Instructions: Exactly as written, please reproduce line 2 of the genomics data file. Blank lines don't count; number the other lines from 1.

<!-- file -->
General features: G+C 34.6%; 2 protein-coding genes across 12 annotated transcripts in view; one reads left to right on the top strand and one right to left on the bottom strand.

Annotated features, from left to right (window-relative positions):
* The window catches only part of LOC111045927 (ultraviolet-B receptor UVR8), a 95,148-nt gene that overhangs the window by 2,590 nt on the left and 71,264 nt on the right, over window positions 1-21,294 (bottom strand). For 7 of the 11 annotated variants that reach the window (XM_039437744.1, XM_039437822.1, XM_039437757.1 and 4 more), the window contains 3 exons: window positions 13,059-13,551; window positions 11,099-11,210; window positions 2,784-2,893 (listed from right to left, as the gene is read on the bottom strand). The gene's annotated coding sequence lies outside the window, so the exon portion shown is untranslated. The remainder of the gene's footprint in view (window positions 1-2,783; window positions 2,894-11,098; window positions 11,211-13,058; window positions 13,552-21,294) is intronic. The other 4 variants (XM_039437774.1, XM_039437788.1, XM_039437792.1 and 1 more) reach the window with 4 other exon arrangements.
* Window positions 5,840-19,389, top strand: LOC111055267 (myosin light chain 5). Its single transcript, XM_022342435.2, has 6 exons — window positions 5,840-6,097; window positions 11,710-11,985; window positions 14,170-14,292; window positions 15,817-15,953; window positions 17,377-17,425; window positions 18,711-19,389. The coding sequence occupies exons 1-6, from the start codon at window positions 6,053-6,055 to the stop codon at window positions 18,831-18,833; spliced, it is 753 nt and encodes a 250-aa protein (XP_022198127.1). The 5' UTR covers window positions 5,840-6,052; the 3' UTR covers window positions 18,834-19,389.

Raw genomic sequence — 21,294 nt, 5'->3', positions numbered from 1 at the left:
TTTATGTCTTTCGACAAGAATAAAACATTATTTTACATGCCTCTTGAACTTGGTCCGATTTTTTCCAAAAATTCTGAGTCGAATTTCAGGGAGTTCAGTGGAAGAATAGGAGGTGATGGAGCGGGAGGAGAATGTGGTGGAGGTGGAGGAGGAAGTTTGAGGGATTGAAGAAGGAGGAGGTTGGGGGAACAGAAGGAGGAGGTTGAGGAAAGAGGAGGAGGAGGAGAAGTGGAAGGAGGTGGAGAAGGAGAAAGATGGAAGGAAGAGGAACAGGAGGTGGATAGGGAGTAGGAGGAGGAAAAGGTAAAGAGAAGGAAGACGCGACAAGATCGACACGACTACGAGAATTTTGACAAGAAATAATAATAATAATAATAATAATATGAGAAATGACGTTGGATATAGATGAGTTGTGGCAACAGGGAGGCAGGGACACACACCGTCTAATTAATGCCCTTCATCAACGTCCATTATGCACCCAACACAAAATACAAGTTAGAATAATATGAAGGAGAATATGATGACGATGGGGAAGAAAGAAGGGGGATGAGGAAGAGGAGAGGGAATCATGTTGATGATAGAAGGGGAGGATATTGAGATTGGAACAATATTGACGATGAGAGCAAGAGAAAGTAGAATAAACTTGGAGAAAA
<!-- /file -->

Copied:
Annotated features, from left to right (window-relative positions):